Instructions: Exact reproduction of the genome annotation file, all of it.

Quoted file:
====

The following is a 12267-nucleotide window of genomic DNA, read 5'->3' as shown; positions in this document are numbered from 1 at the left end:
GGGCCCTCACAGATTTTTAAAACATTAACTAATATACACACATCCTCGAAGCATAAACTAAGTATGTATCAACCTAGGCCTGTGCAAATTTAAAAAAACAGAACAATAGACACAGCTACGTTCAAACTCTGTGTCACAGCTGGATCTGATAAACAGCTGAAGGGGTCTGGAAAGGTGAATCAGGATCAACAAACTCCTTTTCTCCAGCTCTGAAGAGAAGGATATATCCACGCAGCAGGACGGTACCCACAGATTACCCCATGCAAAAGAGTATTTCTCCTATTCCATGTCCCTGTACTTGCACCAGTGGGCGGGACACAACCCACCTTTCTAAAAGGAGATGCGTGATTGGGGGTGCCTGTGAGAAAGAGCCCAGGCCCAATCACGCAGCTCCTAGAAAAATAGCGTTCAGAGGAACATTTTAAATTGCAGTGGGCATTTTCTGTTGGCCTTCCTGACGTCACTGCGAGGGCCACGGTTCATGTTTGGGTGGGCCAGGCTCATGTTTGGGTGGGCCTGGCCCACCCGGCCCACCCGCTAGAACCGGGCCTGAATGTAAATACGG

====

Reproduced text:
The following is a 12267-nucleotide window of genomic DNA, read 5'->3' as shown; positions in this document are numbered from 1 at the left end:
GGGCCCTCACAGATTTTTAAAACATTAACTAATATACACACATCCTCGAAGCATAAACTAAGTATGTATCAACCTAGGCCTGTGCAAATTTAAAAAAACAGAACAATAGACACAGCTACGTTCAAACTCTGTGTCACAGCTGGATCTGATAAACAGCTGAAGGGGTCTGGAAAGGTGAATCAGGATCAACAAACTCCTTTTCTCCAGCTCTGAAGAGAAGGATATATCCACGCAGCAGGACGGTACCCACAGATTACCCCATGCAAAAGAGTATTTCTCCTATTCCATGTCCCTGTACTTGCACCAGTGGGCGGGACACAACCCACCTTTCTAAAAGGAGATGCGTGATTGGGGGTGCCTGTGAGAAAGAGCCCAGGCCCAATCACGCAGCTCCTAGAAAAATAGCGTTCAGAGGAACATTTTAAATTGCAGTGGGCATTTTCTGTTGGCCTTCCTGACGTCACTGCGAGGGCCACGGTTCATGTTTGGGTGGGCCAGGCTCATGTTTGGGTGGGCCTGGCCCACCCGGCCCACCCGCTAGAACCGGGCCTGAATGTAAATACGG